A year in noble ceremonial,
Three hundred and sixty-three gold-torqued men.
Of all those who charged, after too much drink,
But three won free through courage in strife,
Aeron's two war-hounds and tough Cynon,
And myself, soaked in blood, for my song's sake.

 
MatC
16841.  Tue Mar 29, 2005 7:44 am Reply with quote

In 1872 the Liberal government, under pressure from its allies in the temperance movement, introduced a Licensing Act, under which pubs were obliged to close between midnight (in London; 11pm elsewhere) and 6am. (Imagine having to wait until six for the first beer of the day!)
When it became apparent that this law applied only to pubs - “but not to the clubs frequented by the gentry” - riots broke out. “Mobs took to the streets chanting, ‘Britons never shall be slaves,’ and seeking out teetotallers on whom to vent their spleen*, until troops were called in to disperse them. The Liberals went on to lose the 1874 general election, and Gladstone reflected, ’We have been borne down on a torrent of gin and beer.’”
- “Man walks into a pub: a sociable history of beer” by Pete Brown (Macmillan, 2003).
*(They come over here, marrying our women and stealing our jobs - why don’t they all piss off back to Teetotalia?)

 
MatC
17133.  Mon Apr 04, 2005 6:48 am Reply with quote

The Pilgrim fathers chose their landing place in America, the Mayflower’s journal says, because they simply couldn't go on any further, “our victuals being much spent, especially our beere.”
S: “Man walks into a pub: a sociable history of beer” by Pete Brown (Macmillan, 2003).

 
MatC
17163.  Tue Apr 05, 2005 4:45 am Reply with quote

Elizabeth I was a famous beer drinker - and she liked the strong stuff, too. She routinely drank a quart for breakfast, and the Earl of Leicester noted “her own beer was so strong as there was no man able to drink it.”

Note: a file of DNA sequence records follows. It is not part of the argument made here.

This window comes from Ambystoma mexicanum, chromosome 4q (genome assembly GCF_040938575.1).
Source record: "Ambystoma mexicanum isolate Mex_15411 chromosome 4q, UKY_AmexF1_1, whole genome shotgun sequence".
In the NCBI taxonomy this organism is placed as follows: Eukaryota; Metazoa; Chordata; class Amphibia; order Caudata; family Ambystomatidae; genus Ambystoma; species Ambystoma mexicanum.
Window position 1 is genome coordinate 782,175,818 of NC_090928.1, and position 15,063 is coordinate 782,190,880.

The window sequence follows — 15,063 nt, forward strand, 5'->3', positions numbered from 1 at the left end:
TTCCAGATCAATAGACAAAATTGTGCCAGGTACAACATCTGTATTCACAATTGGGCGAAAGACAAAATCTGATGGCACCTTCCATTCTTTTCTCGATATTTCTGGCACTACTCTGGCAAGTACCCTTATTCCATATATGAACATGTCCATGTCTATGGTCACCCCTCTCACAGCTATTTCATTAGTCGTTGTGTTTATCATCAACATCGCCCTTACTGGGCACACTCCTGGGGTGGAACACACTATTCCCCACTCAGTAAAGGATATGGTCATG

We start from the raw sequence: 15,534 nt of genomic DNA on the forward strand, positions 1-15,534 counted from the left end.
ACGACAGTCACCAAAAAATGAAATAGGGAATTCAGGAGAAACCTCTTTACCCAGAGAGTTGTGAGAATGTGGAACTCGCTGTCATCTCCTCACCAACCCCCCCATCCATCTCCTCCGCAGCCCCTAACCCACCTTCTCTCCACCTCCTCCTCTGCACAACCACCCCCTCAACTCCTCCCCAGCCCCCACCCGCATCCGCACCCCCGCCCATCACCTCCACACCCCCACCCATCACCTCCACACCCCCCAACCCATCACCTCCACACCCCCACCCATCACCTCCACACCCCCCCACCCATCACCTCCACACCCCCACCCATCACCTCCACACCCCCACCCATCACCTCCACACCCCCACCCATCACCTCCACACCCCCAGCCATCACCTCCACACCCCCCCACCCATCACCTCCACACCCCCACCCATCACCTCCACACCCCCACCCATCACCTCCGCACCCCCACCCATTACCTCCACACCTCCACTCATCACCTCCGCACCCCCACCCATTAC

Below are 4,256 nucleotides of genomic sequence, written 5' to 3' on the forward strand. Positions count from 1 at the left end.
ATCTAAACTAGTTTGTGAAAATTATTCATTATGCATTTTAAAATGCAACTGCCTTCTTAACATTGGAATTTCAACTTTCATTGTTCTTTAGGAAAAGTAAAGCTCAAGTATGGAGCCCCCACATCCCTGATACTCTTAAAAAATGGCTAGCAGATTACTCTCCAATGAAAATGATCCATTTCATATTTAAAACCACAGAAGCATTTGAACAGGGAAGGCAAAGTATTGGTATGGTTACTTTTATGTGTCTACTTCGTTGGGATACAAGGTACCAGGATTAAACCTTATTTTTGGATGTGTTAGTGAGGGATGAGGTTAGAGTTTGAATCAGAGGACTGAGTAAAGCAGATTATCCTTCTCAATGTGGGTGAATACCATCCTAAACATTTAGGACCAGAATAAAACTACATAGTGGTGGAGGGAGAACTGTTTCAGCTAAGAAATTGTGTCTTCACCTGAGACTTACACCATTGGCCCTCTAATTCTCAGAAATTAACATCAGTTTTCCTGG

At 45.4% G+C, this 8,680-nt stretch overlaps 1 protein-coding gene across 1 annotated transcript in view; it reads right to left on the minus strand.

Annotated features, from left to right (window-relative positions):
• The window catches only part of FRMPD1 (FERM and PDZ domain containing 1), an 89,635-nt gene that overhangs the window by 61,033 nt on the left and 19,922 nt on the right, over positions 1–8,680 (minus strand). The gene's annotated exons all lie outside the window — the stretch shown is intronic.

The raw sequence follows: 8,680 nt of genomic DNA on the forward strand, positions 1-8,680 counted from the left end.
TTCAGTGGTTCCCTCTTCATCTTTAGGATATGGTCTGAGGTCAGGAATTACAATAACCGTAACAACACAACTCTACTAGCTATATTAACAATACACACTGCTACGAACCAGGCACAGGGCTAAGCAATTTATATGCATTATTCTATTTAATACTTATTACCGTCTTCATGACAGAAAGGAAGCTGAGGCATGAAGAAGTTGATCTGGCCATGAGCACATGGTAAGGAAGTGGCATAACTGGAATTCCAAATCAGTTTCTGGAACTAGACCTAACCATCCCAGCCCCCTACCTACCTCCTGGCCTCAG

S: “Man walks into a pub: a sociable history of beer” by Pete Brown (Macmillan, 2003).

 
Jenny
17183.  Tue Apr 05, 2005 8:45 am Reply with quote

Beer was a normal breakfast drink in those days, though usually it was 'small beer', which was weaker. Probably because the water wasn't safe though!

Samuel Pepys, in his diary, speaks regularly of the various pubs he goes to for his 'morning draught' of beer.

 
MatC
17211.  Wed Apr 06, 2005 5:00 am Reply with quote

Benjamin Franklin, when working as a printer in London, eccentrically drank water instead of beer, and was thus nicknamed by his workmates “Water-American.” Witty; very.
S: “Man walks into a pub: a sociable history of beer” by Pete Brown (Macmillan, 2003).

 
Gray
17219.  Wed Apr 06, 2005 6:27 am Reply with quote

There is some genetic basis to alcohol tolerance, as can be seen in the low tolerance levels of Japanese and Chinese populations. If you don't have an important gene for completing the breakdown sequence for alcohol, you're going to fall off your bar stool:
Quote:
Alcohol is metabolized principally in the liver, where it is converted first to acetaldehyde by the enzyme alcohol dehydrogenase. Acetaldehyde is then converted to acetate by the enzyme aldehyde dehydrogenase. Acetaldehyde produces unpleasant physiological reactions even at low concentration, so the presence or absence of the gene mutation affecting aldehyde dehydrogenase in turn affects drinking behaviors. When acetaldehyde is not rapidly converted to acetate the results are dramatic: a rapid increase in blood flow to the skin of the face, neck, and chest, rapid heartbeat, headache, nausea, and extreme drowsiness occur. "


I've seen some theories that suggest that the gene mutation isn't common among westerners (who can drink their oriental business associates under the table), because of the history of brewing in the west as a way to disinfect water, and as the natural by-product of storing moist grain over winters for thousands of years.

 
Jenny
17234.  Wed Apr 06, 2005 9:40 am Reply with quote

That's interesting - I wonder if there's been any research done in native American populations, who are reputed to be bad at dealing with the effects of alcohol.